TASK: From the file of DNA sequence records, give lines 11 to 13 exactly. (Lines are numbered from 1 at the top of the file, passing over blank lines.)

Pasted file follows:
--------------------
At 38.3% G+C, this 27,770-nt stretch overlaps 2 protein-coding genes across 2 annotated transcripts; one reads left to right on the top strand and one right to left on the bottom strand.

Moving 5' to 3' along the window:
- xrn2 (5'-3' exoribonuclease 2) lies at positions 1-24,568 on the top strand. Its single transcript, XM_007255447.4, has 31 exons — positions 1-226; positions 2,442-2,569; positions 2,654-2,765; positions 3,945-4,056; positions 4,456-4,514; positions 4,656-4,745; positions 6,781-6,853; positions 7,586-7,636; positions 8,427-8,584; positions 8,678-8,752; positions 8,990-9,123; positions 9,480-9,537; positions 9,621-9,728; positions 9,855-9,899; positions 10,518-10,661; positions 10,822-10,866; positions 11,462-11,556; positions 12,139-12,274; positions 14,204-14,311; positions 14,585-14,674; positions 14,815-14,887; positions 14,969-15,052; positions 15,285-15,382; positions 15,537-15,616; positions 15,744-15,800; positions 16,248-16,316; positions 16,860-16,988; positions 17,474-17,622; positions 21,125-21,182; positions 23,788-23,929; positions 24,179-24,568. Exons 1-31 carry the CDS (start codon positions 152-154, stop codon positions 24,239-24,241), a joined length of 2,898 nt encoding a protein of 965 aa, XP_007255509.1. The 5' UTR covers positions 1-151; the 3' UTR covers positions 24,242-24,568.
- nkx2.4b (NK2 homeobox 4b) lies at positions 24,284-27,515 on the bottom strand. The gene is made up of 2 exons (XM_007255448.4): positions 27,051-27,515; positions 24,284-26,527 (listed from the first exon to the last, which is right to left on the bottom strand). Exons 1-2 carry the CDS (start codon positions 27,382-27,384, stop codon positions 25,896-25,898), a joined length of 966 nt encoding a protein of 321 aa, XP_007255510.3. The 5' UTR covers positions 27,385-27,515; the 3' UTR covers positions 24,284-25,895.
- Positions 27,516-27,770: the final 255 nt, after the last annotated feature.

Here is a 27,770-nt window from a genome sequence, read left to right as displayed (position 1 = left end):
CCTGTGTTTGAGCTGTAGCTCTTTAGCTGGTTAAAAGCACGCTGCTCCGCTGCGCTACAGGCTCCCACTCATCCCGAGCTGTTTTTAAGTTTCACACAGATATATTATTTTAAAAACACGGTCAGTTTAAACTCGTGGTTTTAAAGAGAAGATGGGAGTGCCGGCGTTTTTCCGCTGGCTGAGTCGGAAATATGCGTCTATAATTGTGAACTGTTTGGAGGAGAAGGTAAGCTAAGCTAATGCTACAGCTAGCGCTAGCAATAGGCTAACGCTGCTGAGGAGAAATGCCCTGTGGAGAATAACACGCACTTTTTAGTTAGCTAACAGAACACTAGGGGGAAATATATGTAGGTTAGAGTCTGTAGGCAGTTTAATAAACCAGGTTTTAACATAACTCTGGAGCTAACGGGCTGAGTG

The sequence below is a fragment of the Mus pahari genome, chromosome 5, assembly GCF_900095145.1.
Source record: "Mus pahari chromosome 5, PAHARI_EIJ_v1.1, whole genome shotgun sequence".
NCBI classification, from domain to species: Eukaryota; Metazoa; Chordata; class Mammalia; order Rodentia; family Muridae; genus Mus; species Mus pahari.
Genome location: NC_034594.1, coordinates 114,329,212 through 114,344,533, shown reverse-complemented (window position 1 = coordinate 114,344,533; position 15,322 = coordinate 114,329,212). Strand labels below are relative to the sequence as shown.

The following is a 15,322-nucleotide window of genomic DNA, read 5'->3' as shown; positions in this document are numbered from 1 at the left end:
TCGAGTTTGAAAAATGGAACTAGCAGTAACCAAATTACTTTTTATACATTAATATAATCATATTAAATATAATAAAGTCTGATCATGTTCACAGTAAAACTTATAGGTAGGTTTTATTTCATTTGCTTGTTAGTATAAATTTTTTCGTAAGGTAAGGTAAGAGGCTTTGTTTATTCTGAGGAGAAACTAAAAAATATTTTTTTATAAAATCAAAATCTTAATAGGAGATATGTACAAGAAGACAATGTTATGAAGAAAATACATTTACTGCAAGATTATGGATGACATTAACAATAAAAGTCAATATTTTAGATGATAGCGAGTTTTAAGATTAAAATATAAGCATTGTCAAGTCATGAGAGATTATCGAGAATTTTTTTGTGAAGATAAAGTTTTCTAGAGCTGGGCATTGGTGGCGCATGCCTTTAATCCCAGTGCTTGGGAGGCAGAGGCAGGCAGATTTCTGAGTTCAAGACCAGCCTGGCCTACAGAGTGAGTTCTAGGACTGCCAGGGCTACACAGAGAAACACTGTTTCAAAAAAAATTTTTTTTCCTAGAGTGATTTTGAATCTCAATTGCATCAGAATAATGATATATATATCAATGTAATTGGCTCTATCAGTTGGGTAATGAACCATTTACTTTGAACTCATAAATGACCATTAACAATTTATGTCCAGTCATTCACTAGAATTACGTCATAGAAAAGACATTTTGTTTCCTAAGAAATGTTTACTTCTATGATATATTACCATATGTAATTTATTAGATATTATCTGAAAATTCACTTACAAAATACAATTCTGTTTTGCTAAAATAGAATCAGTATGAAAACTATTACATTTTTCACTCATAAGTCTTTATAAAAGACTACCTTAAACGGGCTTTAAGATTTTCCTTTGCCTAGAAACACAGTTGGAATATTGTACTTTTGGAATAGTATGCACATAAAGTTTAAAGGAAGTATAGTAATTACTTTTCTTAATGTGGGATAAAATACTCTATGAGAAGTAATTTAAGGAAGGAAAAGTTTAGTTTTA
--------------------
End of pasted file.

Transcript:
Genome location: NC_034594.1, coordinates 114,329,212 through 114,344,533, shown reverse-complemented (window position 1 = coordinate 114,344,533; position 15,322 = coordinate 114,329,212). Strand labels below are relative to the sequence as shown.

The following is a 15,322-nucleotide window of genomic DNA, read 5'->3' as shown; positions in this document are numbered from 1 at the left end:
TCGAGTTTGAAAAATGGAACTAGCAGTAACCAAATTACTTTTTATACATTAATATAATCATATTAAATATAATAAAGTCTGATCATGTTCACAGTAAAACTTATAGGTAGGTTTTATTTCATTTGCTTGTTAGTATAAATTTTTTCGTAAGGTAAGGTAAGAGGCTTTGTTTATTCTGAGGAGAAACTAAAAAATATTTTTTTATAAAATCAAAATCTTAATAGGAGATATGTACAAGAAGACAATGTTATGAAGAAAATACATTTACTGCAAGATTATGGATGACATTAACAATAAAAGTCAATATTTTAGATGATAGCGAGTTTTAAGATTAAAATATAAGCATTGTCAAGTCATGAGAGATTATCGAGAATTTTTTTGTGAAGATAAAGTTTTCTAGAGCTGGGCATTGGTGGCGCATGCCTTTAATCCCAGTGCTTGGGAGGCAGAGGCAGGCAGATTTCTGAGTTCAAGACCAGCCTGGCCTACAGAGTGAGTTCTAGGACTGCCAGGGCTACACAGAGAAACACTGTTTCAAAAAAAATTTTTTTTCCTAGAGTGATTTTGAATCTCAATTGCATCAGAATAATGATATATATATCAATGTAATTGGCTCTATCAGTTGGGTAATGAACCATTTACTTTGAACTCATAAATGACCATTAACAATTTATGTCCAGTCATTCACTAGAATTACGTCATAGAAAAGACATTTTGTTTCCTAAGAAATGTTTACTTCTATGATATATTACCATATGTAATTTATTAGATATTATCTGAAAATTCACTTACAAAATACAATTCTGTTTTGCTAAAATAGAATCAGTATGAAAACTATTACATTTTTCACTCATAAGTCTTTATAAAAGACTACCTTAAACGGGCTTTAAGATTTTCCTTTGCCTAGAAACACAGTTGGAATATTGTACTTTTGGAATAGTATGCACATAAAGTTTAAAGGAAGTATAGTAATTACTTTTCTTAATGTGGGATAAAATACTCTATGAGAAGTAATTTAAGGAAGGAAAAGTTTAGTTTTA